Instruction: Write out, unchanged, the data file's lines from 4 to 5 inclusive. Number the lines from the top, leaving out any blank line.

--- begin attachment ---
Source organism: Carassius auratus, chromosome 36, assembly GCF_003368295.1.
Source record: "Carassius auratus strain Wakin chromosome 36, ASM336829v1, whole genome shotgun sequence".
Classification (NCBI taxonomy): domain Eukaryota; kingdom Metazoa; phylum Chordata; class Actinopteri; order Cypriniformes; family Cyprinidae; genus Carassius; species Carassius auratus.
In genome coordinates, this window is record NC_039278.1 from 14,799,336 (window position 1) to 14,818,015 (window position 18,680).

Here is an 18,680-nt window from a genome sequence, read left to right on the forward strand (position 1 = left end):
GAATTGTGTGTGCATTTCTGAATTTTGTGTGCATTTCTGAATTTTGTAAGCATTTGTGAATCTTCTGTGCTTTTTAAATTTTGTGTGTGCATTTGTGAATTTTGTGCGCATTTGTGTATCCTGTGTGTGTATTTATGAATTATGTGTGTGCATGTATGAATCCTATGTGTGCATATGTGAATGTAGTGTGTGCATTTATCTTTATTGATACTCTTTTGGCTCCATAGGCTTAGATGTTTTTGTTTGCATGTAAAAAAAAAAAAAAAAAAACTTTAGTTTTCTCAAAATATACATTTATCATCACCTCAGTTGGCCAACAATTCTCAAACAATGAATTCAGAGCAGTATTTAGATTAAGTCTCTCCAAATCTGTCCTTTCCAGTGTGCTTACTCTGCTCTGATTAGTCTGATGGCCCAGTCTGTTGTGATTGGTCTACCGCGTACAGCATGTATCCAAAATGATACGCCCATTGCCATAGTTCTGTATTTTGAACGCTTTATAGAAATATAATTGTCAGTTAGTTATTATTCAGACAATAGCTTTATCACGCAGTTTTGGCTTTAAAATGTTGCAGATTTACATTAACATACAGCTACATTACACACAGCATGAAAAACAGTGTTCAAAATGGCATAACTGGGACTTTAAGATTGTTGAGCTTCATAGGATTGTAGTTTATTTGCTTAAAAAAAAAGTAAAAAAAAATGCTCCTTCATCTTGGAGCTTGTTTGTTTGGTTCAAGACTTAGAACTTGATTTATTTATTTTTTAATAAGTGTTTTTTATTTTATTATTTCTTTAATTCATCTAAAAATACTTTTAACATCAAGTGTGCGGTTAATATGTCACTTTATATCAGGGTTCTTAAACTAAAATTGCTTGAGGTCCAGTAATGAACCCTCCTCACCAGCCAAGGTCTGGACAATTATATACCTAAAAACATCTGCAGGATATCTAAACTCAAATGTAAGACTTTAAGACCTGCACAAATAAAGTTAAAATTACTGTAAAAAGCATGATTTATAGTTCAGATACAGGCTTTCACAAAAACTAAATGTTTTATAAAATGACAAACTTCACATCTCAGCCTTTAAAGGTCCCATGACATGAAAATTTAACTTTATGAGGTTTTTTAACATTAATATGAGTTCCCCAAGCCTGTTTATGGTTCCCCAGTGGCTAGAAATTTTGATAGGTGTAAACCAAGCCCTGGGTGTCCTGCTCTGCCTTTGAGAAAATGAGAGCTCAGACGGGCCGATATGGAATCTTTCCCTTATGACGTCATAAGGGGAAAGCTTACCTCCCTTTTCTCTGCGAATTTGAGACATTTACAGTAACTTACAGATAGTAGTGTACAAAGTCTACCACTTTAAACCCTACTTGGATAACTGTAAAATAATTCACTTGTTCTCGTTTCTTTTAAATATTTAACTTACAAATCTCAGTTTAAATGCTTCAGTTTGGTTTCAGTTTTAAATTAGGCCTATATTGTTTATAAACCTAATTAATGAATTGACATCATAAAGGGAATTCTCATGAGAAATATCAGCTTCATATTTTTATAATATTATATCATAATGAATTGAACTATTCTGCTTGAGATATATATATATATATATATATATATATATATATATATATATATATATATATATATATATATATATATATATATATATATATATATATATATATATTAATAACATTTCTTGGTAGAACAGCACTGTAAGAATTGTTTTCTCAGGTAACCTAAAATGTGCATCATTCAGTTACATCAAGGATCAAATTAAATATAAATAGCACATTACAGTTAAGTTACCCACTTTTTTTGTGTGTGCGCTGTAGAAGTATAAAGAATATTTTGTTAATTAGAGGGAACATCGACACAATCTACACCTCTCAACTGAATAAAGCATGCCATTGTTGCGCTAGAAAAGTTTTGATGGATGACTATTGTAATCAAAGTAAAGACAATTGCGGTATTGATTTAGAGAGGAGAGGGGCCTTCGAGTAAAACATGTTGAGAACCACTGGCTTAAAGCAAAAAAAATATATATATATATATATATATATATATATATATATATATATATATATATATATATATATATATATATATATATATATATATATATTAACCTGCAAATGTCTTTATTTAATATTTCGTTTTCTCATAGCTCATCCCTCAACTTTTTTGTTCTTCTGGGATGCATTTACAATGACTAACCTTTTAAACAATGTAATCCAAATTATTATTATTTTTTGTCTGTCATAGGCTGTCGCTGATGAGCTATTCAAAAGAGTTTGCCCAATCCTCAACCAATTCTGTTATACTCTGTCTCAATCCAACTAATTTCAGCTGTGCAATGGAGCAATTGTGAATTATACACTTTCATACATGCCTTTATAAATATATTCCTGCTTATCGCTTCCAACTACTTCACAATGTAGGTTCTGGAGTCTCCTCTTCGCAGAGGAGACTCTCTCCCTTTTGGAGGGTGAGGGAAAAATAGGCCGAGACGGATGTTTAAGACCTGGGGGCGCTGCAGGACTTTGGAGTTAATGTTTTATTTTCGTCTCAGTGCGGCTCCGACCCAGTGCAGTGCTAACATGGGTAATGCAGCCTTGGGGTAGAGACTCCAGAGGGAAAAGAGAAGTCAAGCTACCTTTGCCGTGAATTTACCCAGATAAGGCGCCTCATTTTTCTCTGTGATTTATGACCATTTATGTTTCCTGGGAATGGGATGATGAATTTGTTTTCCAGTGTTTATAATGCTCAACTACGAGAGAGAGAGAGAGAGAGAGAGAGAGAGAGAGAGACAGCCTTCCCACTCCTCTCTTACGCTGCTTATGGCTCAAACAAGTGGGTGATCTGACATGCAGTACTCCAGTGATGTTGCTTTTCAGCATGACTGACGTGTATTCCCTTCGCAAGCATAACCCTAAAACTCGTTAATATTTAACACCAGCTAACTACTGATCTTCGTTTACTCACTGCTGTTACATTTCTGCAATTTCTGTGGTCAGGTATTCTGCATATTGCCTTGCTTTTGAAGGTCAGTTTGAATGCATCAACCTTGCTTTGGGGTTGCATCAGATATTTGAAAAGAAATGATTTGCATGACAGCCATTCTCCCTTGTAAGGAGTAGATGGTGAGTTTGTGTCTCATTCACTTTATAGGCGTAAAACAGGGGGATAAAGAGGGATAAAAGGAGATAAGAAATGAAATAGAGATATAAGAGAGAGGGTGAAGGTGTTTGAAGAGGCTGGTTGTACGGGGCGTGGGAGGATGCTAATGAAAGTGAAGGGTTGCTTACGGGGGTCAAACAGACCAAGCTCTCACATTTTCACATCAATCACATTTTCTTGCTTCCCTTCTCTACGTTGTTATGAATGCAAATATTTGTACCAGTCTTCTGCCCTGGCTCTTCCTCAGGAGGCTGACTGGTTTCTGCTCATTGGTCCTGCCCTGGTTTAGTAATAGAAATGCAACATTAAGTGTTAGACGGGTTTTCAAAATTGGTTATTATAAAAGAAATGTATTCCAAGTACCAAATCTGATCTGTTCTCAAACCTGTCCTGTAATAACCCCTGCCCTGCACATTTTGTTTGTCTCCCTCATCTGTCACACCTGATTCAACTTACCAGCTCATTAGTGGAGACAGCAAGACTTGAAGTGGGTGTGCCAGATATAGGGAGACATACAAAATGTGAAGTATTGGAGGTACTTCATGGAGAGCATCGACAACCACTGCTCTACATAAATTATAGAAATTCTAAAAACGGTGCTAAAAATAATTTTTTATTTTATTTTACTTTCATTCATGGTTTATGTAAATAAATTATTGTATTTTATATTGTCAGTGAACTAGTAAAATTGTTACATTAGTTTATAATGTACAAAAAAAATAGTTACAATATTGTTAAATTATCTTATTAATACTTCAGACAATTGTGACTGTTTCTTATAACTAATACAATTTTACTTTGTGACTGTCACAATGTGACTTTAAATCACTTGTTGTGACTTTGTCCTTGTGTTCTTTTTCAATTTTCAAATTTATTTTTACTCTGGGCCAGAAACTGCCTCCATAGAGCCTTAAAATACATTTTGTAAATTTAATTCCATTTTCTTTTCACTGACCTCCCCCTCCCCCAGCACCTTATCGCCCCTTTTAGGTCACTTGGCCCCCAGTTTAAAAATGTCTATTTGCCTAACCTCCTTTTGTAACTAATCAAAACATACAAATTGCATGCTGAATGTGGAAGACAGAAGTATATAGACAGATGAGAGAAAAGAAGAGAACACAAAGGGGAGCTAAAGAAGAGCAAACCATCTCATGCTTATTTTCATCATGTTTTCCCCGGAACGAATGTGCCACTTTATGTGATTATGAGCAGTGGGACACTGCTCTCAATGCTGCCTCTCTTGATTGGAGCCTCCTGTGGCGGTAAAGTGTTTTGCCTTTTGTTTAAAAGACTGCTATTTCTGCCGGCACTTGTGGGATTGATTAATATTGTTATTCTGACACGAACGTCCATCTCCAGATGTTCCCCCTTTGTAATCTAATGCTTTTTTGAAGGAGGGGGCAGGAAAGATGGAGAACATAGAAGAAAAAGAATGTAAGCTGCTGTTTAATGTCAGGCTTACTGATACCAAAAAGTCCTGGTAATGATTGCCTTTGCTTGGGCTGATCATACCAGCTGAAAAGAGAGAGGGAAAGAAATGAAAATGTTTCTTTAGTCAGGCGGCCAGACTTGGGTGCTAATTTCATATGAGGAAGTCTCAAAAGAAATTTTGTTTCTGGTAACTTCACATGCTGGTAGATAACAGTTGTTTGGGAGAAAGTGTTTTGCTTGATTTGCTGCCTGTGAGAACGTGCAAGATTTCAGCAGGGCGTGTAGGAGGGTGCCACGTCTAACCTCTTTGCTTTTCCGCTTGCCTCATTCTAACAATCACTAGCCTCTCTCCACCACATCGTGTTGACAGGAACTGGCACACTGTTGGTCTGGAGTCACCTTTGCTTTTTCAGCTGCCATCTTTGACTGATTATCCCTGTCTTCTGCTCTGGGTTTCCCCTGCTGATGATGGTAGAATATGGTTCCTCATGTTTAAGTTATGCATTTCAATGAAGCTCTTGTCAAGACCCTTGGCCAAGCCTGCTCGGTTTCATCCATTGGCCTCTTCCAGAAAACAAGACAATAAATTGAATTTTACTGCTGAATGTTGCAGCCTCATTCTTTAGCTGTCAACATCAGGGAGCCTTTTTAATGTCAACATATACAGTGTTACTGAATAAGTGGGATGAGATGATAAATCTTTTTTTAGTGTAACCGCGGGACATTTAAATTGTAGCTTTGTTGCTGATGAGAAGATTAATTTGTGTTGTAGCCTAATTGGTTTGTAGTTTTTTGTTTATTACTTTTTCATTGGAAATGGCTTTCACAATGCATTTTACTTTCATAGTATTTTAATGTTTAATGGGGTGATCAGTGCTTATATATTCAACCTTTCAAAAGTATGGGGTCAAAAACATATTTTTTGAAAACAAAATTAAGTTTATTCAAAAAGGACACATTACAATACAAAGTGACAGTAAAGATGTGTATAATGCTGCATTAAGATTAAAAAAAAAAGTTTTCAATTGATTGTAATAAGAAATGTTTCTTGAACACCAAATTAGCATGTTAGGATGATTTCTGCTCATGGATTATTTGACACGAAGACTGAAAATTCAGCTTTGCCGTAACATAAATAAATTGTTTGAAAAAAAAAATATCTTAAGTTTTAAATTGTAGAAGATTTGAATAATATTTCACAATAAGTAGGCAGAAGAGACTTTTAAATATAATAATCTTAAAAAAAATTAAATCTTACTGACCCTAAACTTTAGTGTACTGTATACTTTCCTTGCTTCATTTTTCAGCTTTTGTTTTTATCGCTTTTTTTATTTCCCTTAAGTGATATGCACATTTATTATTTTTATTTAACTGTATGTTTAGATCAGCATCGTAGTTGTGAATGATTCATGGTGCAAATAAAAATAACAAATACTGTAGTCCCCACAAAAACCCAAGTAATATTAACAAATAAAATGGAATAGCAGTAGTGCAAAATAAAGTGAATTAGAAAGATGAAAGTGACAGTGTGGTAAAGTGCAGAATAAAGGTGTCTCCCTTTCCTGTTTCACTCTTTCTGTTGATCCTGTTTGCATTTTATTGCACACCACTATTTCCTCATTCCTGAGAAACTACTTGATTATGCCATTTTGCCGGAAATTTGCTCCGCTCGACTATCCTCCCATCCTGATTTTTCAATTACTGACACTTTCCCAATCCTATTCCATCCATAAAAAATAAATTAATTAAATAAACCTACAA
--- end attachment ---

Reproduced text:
In genome coordinates, this window is record NC_039278.1 from 14,799,336 (window position 1) to 14,818,015 (window position 18,680).

Here is an 18,680-nt window from a genome sequence, read left to right on the forward strand (position 1 = left end):